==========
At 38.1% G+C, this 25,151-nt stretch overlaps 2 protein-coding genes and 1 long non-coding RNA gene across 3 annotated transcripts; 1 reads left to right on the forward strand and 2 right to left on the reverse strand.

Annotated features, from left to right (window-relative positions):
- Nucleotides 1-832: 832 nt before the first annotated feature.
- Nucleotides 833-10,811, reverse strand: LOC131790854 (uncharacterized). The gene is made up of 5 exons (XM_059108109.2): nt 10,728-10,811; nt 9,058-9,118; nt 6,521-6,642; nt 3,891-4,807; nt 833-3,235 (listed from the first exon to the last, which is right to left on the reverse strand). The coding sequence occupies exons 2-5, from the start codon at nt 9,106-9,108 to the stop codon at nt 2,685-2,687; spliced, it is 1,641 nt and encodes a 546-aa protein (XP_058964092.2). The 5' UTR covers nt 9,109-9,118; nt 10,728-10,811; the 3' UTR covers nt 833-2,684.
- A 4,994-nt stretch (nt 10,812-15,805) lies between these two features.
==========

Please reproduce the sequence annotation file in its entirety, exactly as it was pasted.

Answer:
At 38.1% G+C, this 25,151-nt stretch overlaps 2 protein-coding genes and 1 long non-coding RNA gene across 3 annotated transcripts; 1 reads left to right on the forward strand and 2 right to left on the reverse strand.

Annotated features, from left to right (window-relative positions):
- Nucleotides 1-832: 832 nt before the first annotated feature.
- Nucleotides 833-10,811, reverse strand: LOC131790854 (uncharacterized). The gene is made up of 5 exons (XM_059108109.2): nt 10,728-10,811; nt 9,058-9,118; nt 6,521-6,642; nt 3,891-4,807; nt 833-3,235 (listed from the first exon to the last, which is right to left on the reverse strand). The coding sequence occupies exons 2-5, from the start codon at nt 9,106-9,108 to the stop codon at nt 2,685-2,687; spliced, it is 1,641 nt and encodes a 546-aa protein (XP_058964092.2). The 5' UTR covers nt 9,109-9,118; nt 10,728-10,811; the 3' UTR covers nt 833-2,684.
- A 4,994-nt stretch (nt 10,812-15,805) lies between these two features.